It's nice to see that the broader community of Arduino, Raspberry Pi and Beagleboard Beaglebone users is a friendly and seemingly mature one.
Each of these board computers has its own adherents, but few of them seem to feel the need to engage in the kind of hair-pulling and name-calling that defined the Windows versus Mac spat of the 1990s and the Android-iOS face-offs we're seeing today.
Black adder: all you need to run the new Beaglebone is a free USB port on your computer
That said, it's hard not to start trying to stir things up a bit - and we tech journalists are certainly guilty of egging on more confrontational users - by lining these boards up against each other. Especially since, at first glance, Beagleboard's latest offering, the Beaglebone Black, seems to be out to get one over the trendy Raspberry Pi.
Comparing the two isn't entirely invidious: many folk who might have been considering the Pi for use as a very tiny desktop computer or media server, may now be thinking the Black, with its more powerful processor, might not be a better bet. Likewise, if you're seeking a compact board around which to construct a hardware project, you might well want to see which of these boards might best meet your needs.
This kind of hardware hackery is where the Black, like its predecessor, comes from. The Pi has found an audience among the "maker" community too, though its origins lie in education. Equally, it's entirely possibly that people looking to learn to code - or to encourage their kids to do so - may also be eyeing the Black and wondering whether they should pick it over the Pi.
Board members: Raspberry Pi (left) and Beaglebone Black
Personally, that's where my interest in the Black lies - though I'll consider its other roles in this review too. I bought a Pi because I wanted a platform I could use to get closer to the computer components that modern operating systems and designs hide behind hardware abstraction layers: a world of UARTs and I^2C buses, and of assembly language coding, but also of breadboards, LEDs, resistors and other simple electronics.
Oh, and I'm trying to get my nipper to learn Python too.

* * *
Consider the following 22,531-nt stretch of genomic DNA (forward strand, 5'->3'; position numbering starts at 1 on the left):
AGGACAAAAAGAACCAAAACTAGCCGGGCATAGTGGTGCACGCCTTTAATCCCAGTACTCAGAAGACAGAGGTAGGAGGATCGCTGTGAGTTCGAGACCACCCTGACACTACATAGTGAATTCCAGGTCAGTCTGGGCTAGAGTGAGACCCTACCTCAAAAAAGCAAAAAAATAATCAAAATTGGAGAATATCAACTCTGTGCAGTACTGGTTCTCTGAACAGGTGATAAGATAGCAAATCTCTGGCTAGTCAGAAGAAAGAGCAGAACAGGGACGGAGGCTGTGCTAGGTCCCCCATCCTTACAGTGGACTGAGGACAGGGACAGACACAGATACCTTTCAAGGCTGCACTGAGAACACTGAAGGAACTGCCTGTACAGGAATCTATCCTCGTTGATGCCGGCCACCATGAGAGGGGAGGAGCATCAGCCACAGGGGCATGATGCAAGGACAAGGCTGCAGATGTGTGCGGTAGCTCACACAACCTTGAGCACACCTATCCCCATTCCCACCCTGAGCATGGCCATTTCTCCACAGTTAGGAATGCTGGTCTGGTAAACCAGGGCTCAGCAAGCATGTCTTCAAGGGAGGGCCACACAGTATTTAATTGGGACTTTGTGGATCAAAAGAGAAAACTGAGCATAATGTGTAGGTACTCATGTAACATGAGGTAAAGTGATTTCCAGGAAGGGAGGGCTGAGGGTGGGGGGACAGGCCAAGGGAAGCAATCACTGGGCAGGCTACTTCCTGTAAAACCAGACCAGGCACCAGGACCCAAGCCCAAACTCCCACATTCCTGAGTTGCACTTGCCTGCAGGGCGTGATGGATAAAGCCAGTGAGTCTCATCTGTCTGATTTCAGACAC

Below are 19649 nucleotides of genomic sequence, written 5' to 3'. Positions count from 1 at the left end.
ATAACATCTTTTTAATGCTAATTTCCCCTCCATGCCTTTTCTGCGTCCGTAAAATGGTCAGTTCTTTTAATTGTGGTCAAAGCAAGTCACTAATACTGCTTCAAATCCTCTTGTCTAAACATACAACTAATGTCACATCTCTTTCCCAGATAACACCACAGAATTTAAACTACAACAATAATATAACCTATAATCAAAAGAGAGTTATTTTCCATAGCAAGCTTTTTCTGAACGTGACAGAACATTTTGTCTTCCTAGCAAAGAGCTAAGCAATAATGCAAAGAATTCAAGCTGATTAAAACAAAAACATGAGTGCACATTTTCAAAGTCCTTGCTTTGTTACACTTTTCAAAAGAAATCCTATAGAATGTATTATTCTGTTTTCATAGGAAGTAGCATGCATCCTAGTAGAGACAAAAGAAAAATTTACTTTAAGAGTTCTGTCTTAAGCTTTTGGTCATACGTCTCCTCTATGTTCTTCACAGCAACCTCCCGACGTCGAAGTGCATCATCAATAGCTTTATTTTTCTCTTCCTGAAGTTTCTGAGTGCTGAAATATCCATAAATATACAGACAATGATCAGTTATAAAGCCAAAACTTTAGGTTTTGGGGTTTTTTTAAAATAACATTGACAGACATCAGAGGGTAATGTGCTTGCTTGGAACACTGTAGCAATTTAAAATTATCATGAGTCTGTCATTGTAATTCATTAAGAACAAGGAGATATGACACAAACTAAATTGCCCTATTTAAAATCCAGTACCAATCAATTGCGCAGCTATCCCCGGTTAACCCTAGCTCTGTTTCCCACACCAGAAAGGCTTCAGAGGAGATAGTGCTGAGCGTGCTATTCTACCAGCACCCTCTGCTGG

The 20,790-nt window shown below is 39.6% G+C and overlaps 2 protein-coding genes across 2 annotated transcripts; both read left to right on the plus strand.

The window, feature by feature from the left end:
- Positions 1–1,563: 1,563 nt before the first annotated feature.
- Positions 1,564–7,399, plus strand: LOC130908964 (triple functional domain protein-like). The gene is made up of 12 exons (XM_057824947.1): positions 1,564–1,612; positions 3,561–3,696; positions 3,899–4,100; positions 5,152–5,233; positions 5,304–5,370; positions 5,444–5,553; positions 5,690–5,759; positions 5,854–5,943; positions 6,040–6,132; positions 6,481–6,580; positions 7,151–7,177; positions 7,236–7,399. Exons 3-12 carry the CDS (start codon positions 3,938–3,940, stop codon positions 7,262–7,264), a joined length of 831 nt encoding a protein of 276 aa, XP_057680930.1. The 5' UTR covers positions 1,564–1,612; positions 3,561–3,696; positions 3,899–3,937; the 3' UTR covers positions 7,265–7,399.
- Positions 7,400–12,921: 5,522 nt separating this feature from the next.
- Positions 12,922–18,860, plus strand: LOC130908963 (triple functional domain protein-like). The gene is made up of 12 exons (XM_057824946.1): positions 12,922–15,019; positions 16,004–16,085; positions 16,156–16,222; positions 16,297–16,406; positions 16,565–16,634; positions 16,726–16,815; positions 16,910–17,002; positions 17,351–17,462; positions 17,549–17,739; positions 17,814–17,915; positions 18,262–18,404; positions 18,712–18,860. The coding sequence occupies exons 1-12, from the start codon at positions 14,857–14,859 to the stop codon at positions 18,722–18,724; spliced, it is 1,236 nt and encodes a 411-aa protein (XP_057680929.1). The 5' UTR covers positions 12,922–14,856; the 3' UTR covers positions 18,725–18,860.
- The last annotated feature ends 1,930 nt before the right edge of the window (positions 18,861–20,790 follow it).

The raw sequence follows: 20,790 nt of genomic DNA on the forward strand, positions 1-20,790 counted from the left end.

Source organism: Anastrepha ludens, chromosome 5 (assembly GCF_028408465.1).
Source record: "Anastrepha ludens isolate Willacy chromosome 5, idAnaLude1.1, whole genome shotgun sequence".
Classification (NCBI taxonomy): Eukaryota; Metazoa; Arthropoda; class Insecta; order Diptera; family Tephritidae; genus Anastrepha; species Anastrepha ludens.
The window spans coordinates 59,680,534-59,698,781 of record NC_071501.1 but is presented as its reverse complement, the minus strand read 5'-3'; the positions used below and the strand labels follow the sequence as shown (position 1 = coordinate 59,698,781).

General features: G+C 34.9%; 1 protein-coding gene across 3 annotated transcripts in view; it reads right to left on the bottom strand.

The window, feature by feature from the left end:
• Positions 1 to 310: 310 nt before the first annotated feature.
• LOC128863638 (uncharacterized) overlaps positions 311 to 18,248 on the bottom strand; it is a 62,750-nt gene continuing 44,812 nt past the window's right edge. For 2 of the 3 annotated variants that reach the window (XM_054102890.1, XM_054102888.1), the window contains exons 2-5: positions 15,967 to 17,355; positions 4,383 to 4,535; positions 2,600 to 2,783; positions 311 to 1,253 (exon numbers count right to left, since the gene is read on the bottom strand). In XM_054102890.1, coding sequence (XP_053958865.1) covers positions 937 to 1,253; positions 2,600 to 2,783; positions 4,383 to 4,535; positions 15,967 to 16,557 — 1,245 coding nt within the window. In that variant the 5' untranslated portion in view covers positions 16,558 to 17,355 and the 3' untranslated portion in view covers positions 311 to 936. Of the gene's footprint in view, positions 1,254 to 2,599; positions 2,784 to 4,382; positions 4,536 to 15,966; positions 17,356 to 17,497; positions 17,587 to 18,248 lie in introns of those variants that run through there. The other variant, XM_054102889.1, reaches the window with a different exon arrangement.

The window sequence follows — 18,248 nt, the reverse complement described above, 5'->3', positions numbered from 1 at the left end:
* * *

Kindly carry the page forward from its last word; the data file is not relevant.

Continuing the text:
When I bought my Pi, I was aware of the original Beaglebone, but the buzz over here was really surrounding the Pi, and that's why I went for the home-grown option. But should I switch allegiance to the new Beaglebone?
The Black, then, is a tiny board based around a Texas Instruments Sitara AM335x system-on-a-chip, itself derived from ARM's Cortex A8 architecture. Its single processor core can clock to 1GHz, it has a PowerVR SGX 530 graphics core, plus all the memory, display and connectivity IO control you'd expect from a modern system-on-a-chip. Beagleboard has hooked the AM3359 up to 512MB of low-power DDR3L memory clocked at 400MHz, a USB 2.0 port for peripherals, a 10/100Mbps Ethernet jack for networking and a (spring-loaded) Micro SD slot for storage. You can hook up a TV or monitor using HDMI.
The Black has many, many IO pins, in two arrays of female ports top and bottom in this picture
For the hardware hackers there are no fewer than 92 expansion pins, exposed through the two banks 46-pin female connectors on either side of the board, with six further serial pins for debugging. A point to note is that the construction of the Black's expansion makes it easy for extra circuit boards to clip securely into both of IO slots, whether they use all or the pins or not. Beagleboard calls these add-ons "capes" and there are a fair few on the market already that add to the Black's features. That's true of the Pi too, but the Beagleboard solution is more elegant and better suited to assembling stacks of boards.
The Black is more powerful and more capable than its predecessor, but it's less well connected than the Pi, particularly the Model B. The Black has only one USB port for peripherals, which is disappointing since there's room on the board for a double-decker two-port block of the kind the Pi offers. These are no taller than the Ethernet port. Two USB ports is the bare minimum, particularly if, like me, you want to hook up a keyboard and mouse without having to resort to a powered USB hub, though that's an essential add-on if you want also wireless networking and Bluetooth on your Pi.
The Black has a number of power feeds. The most obvious one is a cylinder DC jack, which initially annoyed me because I don't have any compatible AC adaptors kicking around. Why, I cried, doesn't it use a micro USB slot like the Pi does? I have plenty of USB transformers and micro USB cables. In fact, the Black does, sort of: its second power port is a mini USB port and if you don't have a suitable cable already, no matter: the Black comes with one. And if mini USB and cylinder ports weren't sufficient, there's an unsoldered four-pin header on the board for battery power connections.
A second USB host port would have been nice
I did need to buy a micro HDMI cable in order to hook the Black up to my TV. I was going to buy a simple adaptor for a regular HDMI cable, but it's a good job I didn't: the USB and HDMI ports on the Black are so close I wouldn't have been able to get plugs into both. Meanwhile, the Pi has a full HDMI connector which is spot-on for modern TV connections, but if you have an older telly it also has composite-video output and, for good measure, a 3.5mm analogue headphone jack. These the Black lacks. Incidentally, the Pi uses full-size SD cards for storage, but that's neither better nor worse than the Black's Micro SD.